Counting the dead in real time

In a world with over 6 billion people, there is bound to be a few thousand in the throes of some disaster (natural or otherwise) at any given time. Since news agencies thrive on breaking disaster news, it’s not uncommon to hear and see numbers of dead flying around like a stock ticker.

This week, three horrible events were covered extensively in the Canadian and American news: the ‘stampede’ in a Chicago nightclub, the subway fire in South Korea, and the plane crash in Iran. As each of these events unfolded, the number of dead reported on various websites, including CBC, MSNBC, CNN, and BBC, was contradictory. In some cases, the variations were quite significant.

For example, at around 8:30 PM Atlantic time, I took a screenshot of a Google News search for Iran air crash. See a screenshot of the results with the casualty estimates highlighted.

During the September 11 attacks in New York and Washington, the immediate speculation varies from a staggering 50,000 to (an also staggering) 5,000 (now somewhere between 3,000-4,000).

However, these were not reported as concrete numbers – nobody knew what was going on and we all knew it. Many of the numbers being reported in the screenshot above are not qualified as unconfirmed.

Is this kind of inaccuracy understandable? Is news being delivered before it is ‘ready’ (able to be confirmed), or is it better for news agencies to share what they know, when they know it?


11 thoughts on “Counting the dead in real time

  1. According to the Washington Post, there are 24.5 million people in sub-Saharan Africa living with HIV/AIDS, 5,500 of whom die every day.

    Every life on earth is sacred, but with numbers of people like this involved in the AIDS crisis, do any of the other numbers really matter at all?

    This is where I check out on the “US goes to war with Iraq to save lives” argument; if the US Government really cared about saving lives, Bush would have created an “Office of AIDS” instead of an “Office of Homeland Security”.

    The problem is, if we allow ourselves to become even slightly conscious of the scope of the AIDS situation in Africa, we would go insane. Or at least stop buying so many SUVs.

  2. I suppose if one siteadmin (ready to update the site) shouts across the busy and noisy room to one of the sources:
    “How many passengers were on that plane?!”

    And the other shouts back:


    …then discrepancies may be created. Though in that small scenario, the flaw should be quickly detected, wouldn’t it?

    And with about 6,000,000,000 bodies on the planet, things are bound to happen by the second, and in large numbers. Mass-occurences. Not very romantic, but very real.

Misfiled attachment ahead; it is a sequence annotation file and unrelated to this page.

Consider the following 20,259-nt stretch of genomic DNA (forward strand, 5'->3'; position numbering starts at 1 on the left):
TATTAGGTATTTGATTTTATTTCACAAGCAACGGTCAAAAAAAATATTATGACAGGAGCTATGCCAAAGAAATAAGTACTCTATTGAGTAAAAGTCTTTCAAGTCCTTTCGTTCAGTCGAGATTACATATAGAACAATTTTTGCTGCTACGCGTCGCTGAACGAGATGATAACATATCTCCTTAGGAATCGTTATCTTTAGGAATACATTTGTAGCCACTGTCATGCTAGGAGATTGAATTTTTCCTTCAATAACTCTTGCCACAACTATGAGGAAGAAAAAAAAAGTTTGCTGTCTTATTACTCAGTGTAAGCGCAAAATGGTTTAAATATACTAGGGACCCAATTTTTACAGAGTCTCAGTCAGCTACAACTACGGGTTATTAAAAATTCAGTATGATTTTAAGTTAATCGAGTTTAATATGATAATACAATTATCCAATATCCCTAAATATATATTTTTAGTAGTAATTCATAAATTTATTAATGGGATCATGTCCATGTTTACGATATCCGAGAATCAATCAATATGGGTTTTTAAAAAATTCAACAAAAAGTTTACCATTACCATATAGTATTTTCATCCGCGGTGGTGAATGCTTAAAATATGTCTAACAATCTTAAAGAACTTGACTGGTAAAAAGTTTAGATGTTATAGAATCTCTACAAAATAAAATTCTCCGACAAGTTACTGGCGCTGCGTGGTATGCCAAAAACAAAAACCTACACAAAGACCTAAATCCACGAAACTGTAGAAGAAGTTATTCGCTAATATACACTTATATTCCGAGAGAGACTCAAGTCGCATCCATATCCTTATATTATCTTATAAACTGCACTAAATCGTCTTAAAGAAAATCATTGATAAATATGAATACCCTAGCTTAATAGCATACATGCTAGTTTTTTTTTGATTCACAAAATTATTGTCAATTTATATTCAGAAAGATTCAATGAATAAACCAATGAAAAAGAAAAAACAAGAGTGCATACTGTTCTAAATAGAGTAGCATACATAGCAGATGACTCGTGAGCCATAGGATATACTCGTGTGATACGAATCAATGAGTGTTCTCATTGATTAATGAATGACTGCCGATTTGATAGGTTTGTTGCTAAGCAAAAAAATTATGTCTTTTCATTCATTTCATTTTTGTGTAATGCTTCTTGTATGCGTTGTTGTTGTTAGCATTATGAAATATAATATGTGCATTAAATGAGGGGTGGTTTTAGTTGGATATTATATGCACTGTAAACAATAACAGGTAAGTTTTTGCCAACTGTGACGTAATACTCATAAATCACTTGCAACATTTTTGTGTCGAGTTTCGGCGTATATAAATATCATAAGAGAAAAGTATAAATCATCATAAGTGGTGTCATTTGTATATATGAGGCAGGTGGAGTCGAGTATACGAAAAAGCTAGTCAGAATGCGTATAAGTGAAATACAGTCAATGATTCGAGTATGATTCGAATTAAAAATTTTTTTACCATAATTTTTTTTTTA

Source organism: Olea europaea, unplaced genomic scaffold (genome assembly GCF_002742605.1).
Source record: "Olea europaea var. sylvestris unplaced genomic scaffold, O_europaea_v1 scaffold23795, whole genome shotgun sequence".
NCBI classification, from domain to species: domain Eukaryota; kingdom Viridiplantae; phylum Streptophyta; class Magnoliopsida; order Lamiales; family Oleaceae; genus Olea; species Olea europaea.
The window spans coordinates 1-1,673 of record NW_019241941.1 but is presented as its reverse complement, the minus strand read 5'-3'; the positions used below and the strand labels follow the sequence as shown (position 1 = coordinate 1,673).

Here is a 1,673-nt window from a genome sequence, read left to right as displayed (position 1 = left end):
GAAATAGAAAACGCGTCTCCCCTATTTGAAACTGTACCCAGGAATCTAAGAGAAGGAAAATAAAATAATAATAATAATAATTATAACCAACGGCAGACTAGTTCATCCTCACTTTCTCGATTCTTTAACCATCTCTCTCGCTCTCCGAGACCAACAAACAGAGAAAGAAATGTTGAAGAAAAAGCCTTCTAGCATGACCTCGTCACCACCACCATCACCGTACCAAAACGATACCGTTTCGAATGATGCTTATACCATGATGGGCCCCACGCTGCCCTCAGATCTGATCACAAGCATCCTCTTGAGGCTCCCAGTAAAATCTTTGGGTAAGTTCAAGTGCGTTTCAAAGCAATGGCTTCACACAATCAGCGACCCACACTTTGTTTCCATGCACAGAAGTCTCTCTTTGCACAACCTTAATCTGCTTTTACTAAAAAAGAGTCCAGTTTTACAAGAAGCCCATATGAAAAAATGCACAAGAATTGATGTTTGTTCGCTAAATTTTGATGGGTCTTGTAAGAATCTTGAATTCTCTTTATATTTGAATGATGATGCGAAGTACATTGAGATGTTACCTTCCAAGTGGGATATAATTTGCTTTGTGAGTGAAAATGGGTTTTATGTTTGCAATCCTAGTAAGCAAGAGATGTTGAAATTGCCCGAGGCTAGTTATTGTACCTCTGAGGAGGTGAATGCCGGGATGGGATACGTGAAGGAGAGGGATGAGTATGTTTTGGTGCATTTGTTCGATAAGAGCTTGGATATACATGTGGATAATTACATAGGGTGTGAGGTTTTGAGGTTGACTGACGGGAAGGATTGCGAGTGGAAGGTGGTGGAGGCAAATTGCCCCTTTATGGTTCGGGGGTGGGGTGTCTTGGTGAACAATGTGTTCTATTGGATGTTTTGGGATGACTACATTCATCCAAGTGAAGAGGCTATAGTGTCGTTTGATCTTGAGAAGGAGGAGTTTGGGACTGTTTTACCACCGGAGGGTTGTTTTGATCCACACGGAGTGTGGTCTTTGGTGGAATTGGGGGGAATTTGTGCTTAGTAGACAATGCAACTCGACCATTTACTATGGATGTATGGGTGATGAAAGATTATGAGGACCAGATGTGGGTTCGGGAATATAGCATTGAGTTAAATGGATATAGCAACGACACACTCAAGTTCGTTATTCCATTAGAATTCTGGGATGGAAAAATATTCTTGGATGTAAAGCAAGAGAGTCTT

3. The sifting of facts to the point of accuracy should be expected to take time. I was truck by the figure 3066 which is the number of murders that El Qida (sp?) cat in Hamburg was convicted of assisting in yesterday. The idea, however, that a situation of a large numbers of deaths should justify turning off interest in the issue is wacked. If that is true then Goebbels wins – the Nazi propagada minister held that one death is a tragedy, a million a statistic. I would think that over the next 20 years we are going to be affected as much by the collapse of much of southern africa society due to AIDS as any other issue. Better to deal with it.

  4. In today’s story of Rhode Island nightclub fire, there were equally diverse reports:

    • 54 killed, 150 injured in Rhode Island nightclub fire
    • 26 die in rock concert fire
    • 39 Dead in US Nightclub Fire
    • 25 dead in nightclub fire
    • Several Dead in US Nightclub Fire
    • 10 dead in Rhode Island nightclub fire
    • Up to 20 feared dead in nightclub fire
    • At Least 10 Dead in Huge RI Club Fire
    • At least one dead, dozens injured in US nightclub fire
  5. From the video I saw of the Rhode Island fire, the reason for the increasing numbers was just finding the bodies and it being unimaginable that almost 100 got stuck in such a small building – all because of the lack of need to install water sprinklers where an establishment has not done a major renovation.

  6. The news LOVES unconfirmed stuff. We all know “allegedly” is their favorite word. It allows them to excite us without taking any credit for what they say.

  7. News doesn’t love unconfirmed stuff, people do. We can bitch and complain about shoddy journalism but people like watching crap. If veiwers actually watched and read good journalism this wouldn’t be a problem.

  8. I hate watching crap. It’s crap.

    My english teacher says western society is “dying of entertainment.” That’s about the truest statement I’ve ever heard.

  9. In 1983, I was lucky enough to talk a course or two from George Grant, the social philosopher, and he spoke of TV and commericialization and sexualization as a fatal diversions to society which allowed value-based principles to overwhelm the general principles of a democratic state. Sounds kind of banal when I put it in one sentence but he would link support for euthenasia to TV viewing that did not sound like a wacko.

  10. “Is news being delivered before it is ‘ready'”

    I note an increasing frequency (at least on BBC World, which is basically the only English-language television news I get where I live) of new being reported *before it happens* these days.

    The number of items in a given news cast that begin “The announcement will be made…” or “It is anticipated that….” or something along those lines seems to me to have been increasing in recent years, and I suppose it makes sense, with the push (that you note) to get something, anything, onto the screen as quickly as possible when news breaks.

Comments are closed.